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Yeseul Jeon 1 Article
A Systematic Review of Communication Programs for Nurses Working in Hospitals
Yeseul Jeon, Heeseung Choi
STRESS. 2021;29(2):69-79.   Published online June 30, 2021
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Despite the implementation of several communication programs for nurses working in hospitals, no evidence-based systematic review has yet been conducted on their efficacy.


In this systematic review of communication programs for nurses, we searched for literature published between 2011 and 2020 in four foreign databases and one domestic database (PubMed, Embase, CINAHL, PsycINFO, and RISS). The papers identified were evaluated on their quality using Version 2 of the Cochrane risk-of-bias tool for randomized trials (RoB 2). The main search terms included “nurse”, “communication”, “program”, and “intervention.” Thirteen articles were included in the final analysis.


The communication programs utilized various teaching methods – such as simulation, reflection, and debriefing – with a majority of these programs significantly improving participants’ communication skills and performance. However, the overall quality of the studies was low concerning the randomization process and measurement; relatively few studies made use of online education methods. All variables assessed using self-reported measures were significant, but not all showed significant results when using objective measures as assessed by the evaluators.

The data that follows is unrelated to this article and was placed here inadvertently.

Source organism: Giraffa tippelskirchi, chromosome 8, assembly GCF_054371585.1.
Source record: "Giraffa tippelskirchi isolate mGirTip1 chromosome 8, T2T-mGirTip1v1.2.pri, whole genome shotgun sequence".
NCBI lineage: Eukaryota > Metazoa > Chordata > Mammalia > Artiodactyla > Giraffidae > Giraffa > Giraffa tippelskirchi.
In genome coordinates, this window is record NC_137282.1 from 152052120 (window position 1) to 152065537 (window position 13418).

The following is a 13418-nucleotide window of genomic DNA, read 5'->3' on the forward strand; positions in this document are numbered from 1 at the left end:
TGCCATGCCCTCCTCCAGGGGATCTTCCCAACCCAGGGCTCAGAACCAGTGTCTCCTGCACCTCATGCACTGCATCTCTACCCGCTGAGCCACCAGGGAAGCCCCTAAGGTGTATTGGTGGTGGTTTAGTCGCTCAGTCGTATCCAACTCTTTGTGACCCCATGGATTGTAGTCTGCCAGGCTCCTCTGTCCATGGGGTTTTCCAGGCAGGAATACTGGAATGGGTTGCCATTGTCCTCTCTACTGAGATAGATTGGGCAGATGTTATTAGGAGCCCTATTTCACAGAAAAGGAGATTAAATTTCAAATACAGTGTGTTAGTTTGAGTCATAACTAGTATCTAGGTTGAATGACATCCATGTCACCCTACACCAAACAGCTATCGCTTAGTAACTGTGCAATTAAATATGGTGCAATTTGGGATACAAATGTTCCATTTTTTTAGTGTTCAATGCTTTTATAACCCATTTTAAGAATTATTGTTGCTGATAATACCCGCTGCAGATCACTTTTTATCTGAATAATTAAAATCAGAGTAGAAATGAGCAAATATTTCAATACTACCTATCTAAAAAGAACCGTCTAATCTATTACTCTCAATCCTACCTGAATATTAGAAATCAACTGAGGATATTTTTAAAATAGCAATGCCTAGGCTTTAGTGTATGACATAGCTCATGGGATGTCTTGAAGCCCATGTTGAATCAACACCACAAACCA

The study’s findings suggest a need for programs dealing with nurses’ communication with health care providers in diverse clinical settings and online-based simulation programs. Moreover, high-quality literature applying the randomization process and measurement is required. Additionally, it is necessary to use both subjective and objective measures to evaluate the overall communication capacities of nurses and reflect the contextual characteristics of various clinical settings.